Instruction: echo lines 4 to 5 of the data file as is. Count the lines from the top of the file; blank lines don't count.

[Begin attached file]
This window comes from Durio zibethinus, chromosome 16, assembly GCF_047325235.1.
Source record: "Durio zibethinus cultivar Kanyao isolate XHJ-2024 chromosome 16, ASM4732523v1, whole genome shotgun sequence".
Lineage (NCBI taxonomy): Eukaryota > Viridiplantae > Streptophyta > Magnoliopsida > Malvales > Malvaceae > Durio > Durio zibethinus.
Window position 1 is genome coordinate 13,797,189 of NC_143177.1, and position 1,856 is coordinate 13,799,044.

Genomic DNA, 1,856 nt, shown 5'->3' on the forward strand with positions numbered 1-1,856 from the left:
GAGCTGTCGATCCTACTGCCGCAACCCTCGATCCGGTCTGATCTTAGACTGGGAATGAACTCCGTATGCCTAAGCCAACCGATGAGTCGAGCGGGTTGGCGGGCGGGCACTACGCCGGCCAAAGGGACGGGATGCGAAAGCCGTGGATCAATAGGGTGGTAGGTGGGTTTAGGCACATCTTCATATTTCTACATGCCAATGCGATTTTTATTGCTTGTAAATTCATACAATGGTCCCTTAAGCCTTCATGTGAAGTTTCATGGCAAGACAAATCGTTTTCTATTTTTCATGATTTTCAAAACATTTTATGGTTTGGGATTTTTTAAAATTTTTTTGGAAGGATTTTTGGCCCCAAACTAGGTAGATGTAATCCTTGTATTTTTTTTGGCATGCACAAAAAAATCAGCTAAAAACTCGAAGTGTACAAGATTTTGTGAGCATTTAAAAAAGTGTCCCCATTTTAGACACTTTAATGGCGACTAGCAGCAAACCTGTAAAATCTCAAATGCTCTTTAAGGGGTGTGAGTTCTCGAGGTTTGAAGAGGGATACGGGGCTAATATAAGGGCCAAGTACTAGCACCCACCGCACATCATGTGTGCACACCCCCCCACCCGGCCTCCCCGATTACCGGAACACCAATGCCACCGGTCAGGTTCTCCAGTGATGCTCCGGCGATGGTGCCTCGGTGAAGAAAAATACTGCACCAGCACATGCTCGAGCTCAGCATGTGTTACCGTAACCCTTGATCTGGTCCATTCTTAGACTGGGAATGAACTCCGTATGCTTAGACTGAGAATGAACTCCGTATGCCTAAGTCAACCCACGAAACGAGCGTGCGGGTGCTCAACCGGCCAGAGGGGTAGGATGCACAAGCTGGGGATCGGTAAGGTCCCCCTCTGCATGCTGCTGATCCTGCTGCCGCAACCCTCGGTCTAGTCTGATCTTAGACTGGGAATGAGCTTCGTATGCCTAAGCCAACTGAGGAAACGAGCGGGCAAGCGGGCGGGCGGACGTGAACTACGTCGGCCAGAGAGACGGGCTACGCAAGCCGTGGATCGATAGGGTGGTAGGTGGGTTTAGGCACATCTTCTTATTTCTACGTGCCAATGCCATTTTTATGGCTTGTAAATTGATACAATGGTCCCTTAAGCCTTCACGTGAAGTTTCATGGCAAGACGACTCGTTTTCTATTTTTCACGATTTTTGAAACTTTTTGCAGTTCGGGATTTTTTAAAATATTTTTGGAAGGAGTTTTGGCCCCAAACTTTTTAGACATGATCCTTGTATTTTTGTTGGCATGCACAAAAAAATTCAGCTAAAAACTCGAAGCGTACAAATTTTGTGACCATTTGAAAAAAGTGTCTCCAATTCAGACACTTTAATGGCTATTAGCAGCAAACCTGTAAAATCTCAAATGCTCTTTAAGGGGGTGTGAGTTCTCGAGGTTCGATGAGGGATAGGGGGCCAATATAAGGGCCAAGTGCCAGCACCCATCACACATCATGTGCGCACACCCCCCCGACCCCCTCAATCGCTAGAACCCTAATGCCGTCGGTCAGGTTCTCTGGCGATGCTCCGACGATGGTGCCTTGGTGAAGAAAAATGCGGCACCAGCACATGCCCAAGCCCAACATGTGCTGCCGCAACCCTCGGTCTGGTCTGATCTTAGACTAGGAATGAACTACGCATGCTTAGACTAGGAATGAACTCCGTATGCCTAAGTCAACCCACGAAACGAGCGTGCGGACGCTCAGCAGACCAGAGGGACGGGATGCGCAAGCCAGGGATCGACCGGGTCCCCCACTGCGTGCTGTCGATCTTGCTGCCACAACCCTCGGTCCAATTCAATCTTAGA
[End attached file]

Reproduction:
Window position 1 is genome coordinate 13,797,189 of NC_143177.1, and position 1,856 is coordinate 13,799,044.

Genomic DNA, 1,856 nt, shown 5'->3' on the forward strand with positions numbered 1-1,856 from the left: